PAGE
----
Thus this leads me to talk about the cannibalistic element of Death Line. As the investigation of the missing persons and involvement of two suspects, students Alex and Patricia, continue above ground, we are introduced to the “The Man”, a cannibal living under the London Underground with his dying pregnant partner, “The Woman”. The politician was the next meal for “The Woman”, who both end up dying. The Man in his desperation after losing the last descendant of his cannibalistic family, kidnaps Patricia and attempts to make her his new wife. However, Alex rescues her and the police descend into the Man’s underground home to find the missing politician dead and a whole generation of dead cannibals. The acts of cannibalism are subtle in this film. You call tell from the mutilated corpses in what looks like a “pantry” that those bodies are a food source. The only time you see any ingestion of human flesh or blood is when the throat of the politician is slit by The Man to feed to his dying pregnant partner.
This is what I appreciated about this film; the acts of cannibalism were not in my face nor did it make me uncomfortable. It is his story that intrigued and saddened me the most. While we learn more about the relationship of Alex and Patricia and how the Inspector treats his own team, to me the characters all felt fake. They are more concerned about daily routines, inconveniences and lack empathy when trouble in a relationship arrives. Whereas “The Man” represents raw emotion, doing whatever he can to help his partner survive as she was his life. This desperation to help her survive was not only to help as an individual, but as a “race” as we see when he kidnaps Patricia. You are moved by his plight and saddened by his end.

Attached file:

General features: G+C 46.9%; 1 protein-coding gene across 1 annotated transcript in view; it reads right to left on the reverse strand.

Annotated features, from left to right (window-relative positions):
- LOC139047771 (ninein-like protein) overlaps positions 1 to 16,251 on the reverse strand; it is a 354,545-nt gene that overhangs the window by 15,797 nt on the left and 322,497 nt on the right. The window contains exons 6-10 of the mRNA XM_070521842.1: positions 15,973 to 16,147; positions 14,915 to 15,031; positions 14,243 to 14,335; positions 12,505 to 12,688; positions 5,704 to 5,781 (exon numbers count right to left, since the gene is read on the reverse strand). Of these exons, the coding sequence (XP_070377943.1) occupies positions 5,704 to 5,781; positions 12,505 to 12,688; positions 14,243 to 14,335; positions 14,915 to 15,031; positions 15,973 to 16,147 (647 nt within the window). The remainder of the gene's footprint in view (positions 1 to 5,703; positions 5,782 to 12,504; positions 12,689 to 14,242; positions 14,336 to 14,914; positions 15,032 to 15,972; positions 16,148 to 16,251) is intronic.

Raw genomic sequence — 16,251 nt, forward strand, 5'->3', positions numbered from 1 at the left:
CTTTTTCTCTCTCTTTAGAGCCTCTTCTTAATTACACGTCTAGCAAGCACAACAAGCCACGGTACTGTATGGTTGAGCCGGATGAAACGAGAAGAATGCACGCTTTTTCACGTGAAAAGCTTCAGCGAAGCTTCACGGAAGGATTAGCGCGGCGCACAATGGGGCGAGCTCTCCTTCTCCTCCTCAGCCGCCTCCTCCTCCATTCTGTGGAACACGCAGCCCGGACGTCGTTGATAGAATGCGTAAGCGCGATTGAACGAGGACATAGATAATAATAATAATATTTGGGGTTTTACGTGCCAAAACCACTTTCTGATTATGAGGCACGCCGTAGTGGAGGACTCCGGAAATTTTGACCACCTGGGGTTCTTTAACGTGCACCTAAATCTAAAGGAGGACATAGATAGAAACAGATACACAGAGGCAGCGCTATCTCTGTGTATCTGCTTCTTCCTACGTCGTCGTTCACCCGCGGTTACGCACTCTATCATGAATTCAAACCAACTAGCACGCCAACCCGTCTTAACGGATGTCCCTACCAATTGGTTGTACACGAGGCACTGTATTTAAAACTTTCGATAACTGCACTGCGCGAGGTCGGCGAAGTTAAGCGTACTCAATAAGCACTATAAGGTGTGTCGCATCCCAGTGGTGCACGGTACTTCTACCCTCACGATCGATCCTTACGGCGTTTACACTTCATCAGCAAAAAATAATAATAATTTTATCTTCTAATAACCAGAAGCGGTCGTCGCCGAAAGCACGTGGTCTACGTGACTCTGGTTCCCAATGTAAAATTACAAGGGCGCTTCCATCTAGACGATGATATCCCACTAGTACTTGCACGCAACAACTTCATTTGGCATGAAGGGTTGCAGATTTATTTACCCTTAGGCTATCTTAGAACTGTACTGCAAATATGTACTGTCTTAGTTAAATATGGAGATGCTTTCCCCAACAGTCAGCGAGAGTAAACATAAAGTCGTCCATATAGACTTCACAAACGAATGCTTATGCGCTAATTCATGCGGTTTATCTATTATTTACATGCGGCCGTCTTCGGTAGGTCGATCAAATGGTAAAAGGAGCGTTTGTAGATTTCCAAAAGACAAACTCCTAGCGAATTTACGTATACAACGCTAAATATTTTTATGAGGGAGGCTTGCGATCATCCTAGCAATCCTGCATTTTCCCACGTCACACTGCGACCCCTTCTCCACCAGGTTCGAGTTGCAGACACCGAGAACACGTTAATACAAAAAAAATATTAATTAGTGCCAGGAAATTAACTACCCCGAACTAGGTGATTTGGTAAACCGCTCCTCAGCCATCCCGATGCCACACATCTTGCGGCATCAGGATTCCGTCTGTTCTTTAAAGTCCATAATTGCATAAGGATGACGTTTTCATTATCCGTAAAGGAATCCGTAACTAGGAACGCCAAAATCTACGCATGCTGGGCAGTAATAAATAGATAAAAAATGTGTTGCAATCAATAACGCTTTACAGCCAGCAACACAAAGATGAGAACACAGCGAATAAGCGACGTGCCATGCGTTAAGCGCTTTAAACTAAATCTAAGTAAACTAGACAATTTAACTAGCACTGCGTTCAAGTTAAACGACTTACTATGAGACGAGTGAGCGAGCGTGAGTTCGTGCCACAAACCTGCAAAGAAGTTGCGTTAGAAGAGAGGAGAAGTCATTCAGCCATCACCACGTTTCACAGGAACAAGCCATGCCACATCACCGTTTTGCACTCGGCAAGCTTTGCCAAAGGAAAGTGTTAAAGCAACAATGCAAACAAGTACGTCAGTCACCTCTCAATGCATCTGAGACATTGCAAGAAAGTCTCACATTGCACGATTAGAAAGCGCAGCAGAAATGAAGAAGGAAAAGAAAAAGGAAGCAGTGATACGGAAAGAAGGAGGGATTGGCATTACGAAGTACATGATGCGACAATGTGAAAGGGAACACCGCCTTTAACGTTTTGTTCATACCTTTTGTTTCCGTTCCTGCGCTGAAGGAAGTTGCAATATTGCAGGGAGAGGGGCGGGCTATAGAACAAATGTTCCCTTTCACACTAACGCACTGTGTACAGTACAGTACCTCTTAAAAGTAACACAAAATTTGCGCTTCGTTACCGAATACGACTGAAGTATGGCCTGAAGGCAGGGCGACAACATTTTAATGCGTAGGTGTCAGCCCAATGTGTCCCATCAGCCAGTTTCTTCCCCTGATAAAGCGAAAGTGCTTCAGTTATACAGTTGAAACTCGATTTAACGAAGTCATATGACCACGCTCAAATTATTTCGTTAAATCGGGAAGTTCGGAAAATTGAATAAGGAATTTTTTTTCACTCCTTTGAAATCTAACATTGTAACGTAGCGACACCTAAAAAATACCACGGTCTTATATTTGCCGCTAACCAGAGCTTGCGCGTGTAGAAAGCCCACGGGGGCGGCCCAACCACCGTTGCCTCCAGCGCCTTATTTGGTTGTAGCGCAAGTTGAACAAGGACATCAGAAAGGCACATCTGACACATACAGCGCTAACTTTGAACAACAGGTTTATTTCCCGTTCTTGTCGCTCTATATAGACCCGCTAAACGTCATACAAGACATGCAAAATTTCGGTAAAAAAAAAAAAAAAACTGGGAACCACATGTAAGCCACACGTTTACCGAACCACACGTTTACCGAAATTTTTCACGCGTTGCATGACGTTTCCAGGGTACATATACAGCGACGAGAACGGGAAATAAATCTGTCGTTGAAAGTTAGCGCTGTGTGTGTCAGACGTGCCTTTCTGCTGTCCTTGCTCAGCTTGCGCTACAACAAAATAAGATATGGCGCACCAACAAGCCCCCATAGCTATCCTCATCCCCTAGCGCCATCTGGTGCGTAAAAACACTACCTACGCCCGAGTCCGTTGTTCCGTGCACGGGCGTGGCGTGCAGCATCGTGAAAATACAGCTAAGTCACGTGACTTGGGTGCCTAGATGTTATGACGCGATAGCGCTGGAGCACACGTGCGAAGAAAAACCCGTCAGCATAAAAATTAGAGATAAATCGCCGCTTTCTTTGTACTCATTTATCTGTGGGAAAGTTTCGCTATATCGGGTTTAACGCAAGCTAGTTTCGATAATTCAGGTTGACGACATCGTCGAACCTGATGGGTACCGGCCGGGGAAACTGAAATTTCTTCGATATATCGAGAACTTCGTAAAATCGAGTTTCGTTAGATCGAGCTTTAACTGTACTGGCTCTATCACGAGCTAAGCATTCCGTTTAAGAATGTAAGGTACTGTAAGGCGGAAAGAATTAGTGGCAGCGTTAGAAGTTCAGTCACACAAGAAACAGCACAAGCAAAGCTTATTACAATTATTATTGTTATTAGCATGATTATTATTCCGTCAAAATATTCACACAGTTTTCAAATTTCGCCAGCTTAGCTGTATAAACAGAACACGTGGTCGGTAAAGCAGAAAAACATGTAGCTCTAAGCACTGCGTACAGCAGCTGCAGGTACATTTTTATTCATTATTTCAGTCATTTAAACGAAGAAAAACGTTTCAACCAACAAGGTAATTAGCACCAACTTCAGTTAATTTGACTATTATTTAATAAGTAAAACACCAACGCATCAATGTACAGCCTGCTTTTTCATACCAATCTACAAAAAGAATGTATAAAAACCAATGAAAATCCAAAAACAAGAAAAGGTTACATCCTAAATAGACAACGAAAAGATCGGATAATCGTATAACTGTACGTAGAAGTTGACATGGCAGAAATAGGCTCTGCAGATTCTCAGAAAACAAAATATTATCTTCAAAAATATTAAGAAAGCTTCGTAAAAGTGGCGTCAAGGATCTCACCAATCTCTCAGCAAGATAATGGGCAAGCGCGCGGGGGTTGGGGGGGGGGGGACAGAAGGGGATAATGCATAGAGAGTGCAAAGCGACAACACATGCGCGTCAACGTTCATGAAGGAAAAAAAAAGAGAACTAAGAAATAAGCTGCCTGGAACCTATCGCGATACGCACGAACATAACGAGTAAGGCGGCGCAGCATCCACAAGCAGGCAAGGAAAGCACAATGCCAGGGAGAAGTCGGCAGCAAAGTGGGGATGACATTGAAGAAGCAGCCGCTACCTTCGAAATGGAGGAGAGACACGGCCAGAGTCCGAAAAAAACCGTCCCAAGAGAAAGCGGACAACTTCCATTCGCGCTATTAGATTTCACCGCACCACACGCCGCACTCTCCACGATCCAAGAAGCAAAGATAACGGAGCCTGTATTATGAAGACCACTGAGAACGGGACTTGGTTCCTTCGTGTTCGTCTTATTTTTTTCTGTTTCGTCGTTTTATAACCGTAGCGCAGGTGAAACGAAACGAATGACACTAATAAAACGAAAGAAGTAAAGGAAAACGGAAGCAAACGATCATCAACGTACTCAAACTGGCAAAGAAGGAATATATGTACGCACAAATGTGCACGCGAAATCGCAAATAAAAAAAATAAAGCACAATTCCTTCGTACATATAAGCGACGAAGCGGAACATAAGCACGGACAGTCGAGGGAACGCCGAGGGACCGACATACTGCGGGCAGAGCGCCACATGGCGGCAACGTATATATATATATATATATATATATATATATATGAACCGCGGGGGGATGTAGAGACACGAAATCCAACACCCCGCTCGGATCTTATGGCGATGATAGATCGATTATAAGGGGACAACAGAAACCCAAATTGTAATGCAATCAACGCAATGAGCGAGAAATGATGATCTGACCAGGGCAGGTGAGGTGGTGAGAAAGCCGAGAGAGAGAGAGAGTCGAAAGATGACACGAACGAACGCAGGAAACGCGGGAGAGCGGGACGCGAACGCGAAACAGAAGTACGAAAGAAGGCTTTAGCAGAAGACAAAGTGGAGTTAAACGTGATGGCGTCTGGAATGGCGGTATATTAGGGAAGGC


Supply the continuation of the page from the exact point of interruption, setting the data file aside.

This film is a really interesting study on classism and humanity. Death Line was my introduction to the sub-genre of cannibalism in horror and I felt it prepared me for films like The Texas Chainsaw Massacre and The Hills Have Eyes. I would recommend this film to horror fans who appreciate horror of the 1970s, as well as anyone who is new to the horror genre interested in dipping their feet into cannibalistic themes.